Four ways how India can leapfrog its digital maturity

07 January 2019 6 min. read
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With the number of internet users in India set to jump to over 800 million by 2021, India’s online landscape has reached a disruptive tipping point. For the growth in uptake to materialise into tangible benefits for government and businesses however, a range of developments needs to be put into play. Rajiv Gupta, Abhik Chatterjee and Amit Bharti, all consultants at Boston Consulting Group in India, reflect on emerging trends that could help India leapfrog from ‘digitally advancing’ to ‘digitally evolved’. 

As India’s digital consumer rises fast-and-furious in 2019, enterprises need to develop new technology-based offerings and adopt business approaches that stand the best chance of pulling ahead of rivals in the future. We look at four trends that will emerge as most critical.

‘Size-does-matter’. With 462 million internet users in India today and looking to reach 821 million by 2021, this truly outlines the massive potential digital holds for India. Boston Consulting Group (BCG) analysis – Digital Consumers, Emerging Markets and the $4 Trillion Future – looks at emerging markets closely, and finds countries passing through three typical phases of digital development; Digitally Aware, Digitally Advancing and Digitally Evolved.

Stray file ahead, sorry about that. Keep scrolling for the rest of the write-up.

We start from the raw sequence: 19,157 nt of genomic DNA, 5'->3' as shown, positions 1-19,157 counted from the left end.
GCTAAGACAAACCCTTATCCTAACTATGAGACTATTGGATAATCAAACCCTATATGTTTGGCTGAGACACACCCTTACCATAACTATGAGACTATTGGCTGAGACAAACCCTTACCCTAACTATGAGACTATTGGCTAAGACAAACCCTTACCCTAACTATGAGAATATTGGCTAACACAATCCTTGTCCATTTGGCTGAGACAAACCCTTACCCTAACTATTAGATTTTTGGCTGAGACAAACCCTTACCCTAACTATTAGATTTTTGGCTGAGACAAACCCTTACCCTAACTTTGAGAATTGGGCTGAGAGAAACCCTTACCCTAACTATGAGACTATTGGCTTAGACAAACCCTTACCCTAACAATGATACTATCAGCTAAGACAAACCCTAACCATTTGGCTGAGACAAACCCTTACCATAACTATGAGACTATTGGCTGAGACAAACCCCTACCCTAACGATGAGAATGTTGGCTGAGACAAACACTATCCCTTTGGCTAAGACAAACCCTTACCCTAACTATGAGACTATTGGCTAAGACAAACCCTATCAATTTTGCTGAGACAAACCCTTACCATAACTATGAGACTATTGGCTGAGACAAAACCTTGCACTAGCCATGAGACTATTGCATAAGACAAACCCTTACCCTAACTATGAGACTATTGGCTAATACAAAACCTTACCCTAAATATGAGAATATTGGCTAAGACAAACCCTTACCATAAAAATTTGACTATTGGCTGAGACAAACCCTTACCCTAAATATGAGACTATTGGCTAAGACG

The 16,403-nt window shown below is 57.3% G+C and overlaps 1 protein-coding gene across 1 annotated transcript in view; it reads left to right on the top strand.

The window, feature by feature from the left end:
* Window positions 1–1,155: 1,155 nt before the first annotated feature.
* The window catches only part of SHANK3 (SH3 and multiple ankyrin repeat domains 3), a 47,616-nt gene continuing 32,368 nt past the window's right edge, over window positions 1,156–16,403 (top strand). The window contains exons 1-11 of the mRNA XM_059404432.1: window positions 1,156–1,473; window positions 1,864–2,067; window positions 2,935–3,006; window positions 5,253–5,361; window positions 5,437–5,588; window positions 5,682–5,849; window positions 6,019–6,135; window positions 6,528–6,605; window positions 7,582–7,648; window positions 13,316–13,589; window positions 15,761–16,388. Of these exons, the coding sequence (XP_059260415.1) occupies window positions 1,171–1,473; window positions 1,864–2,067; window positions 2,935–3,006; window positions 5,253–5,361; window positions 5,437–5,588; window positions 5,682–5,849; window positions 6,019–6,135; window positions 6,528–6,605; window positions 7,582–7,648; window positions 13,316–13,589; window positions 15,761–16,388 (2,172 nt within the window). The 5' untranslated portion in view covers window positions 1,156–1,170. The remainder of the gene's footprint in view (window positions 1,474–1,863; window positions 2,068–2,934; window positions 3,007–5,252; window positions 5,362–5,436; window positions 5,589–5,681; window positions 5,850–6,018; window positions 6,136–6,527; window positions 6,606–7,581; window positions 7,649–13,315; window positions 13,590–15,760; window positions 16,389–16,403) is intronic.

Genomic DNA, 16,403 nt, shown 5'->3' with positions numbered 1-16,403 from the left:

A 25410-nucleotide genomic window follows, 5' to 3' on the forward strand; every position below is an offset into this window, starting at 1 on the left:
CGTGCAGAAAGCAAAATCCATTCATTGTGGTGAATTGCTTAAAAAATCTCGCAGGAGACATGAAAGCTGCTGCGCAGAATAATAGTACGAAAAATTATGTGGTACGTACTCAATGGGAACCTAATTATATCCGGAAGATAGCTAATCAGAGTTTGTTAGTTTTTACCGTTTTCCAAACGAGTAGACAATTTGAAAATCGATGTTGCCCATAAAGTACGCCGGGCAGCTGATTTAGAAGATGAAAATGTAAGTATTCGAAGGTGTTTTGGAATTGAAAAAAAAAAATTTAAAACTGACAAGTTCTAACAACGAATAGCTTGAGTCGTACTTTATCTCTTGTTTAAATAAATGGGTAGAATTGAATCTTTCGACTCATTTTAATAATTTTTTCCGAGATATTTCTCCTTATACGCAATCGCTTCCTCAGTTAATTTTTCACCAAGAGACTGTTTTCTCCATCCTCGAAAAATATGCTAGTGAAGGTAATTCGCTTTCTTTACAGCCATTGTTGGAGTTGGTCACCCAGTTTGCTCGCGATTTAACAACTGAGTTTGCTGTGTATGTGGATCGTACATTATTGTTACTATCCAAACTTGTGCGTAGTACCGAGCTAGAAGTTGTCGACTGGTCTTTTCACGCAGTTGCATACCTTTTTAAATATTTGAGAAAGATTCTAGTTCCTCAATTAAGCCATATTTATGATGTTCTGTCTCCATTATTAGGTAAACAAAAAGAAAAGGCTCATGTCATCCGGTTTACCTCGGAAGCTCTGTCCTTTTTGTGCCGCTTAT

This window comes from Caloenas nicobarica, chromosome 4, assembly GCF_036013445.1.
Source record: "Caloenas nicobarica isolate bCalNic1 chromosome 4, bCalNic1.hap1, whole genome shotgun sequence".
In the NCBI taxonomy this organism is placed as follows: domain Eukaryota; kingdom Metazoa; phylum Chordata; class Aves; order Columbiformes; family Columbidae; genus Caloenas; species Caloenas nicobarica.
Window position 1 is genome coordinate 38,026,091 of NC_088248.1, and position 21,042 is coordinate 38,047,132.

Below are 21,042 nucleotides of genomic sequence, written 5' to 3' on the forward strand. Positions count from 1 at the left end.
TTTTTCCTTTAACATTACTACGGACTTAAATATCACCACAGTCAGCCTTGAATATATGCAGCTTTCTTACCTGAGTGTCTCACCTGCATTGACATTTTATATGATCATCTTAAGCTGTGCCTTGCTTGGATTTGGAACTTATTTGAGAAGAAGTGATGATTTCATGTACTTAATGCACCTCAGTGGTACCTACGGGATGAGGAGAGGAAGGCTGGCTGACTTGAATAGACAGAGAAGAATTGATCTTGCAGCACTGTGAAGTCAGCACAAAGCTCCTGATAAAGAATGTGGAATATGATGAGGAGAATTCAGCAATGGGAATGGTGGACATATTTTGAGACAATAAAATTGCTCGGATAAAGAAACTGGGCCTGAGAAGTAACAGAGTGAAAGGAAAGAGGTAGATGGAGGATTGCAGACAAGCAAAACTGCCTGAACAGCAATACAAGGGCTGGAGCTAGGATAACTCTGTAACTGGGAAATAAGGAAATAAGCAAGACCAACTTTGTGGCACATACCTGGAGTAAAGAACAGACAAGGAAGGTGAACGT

India is seen Digitally advancing with the likes of Brazil and Indonesia, while Digitally Evolved mostly has western countries with the exception of China. So, what would make us leapfrog from Digitally advancing to Digitally evolved; and what can consumers and business’s expect in the days to come. In this article, we look at the key driving forces that make a difference.India’s digital growth

Rise of the digital consumer

We have 90 million online shoppers in India today – eight times more than in 2013. Our research identified a highly-evolving consumer engaged in a broader set of online activities – eight categories of behaviour that include, consuming media, pursuing studies, managing finances, and of course shopping. Two factors drive this:

Omni-channel grows, but offline still dominant: We see three clear pathways – mostly offline, substantially mixed and largely online and whilst digital penetration increases offline will stay dominant. Our analysis indicates that 78% of purchases are done offline, accounting for 58% of value, against 16% purchases that followed a pure online pathway from beginning to end; balance 5% has mixed pathways. B2C retailers will increasingly focus on nuanced understanding of customer journeys, strengthen specific channels that are designed to deliver different needs in different situations. E.g. 43% of India’s new-car buyers select the model through online search, and close the transaction at the dealership. This is forcing automotive players to look beyond channels to holistically re-examine the roles of their dealership channels.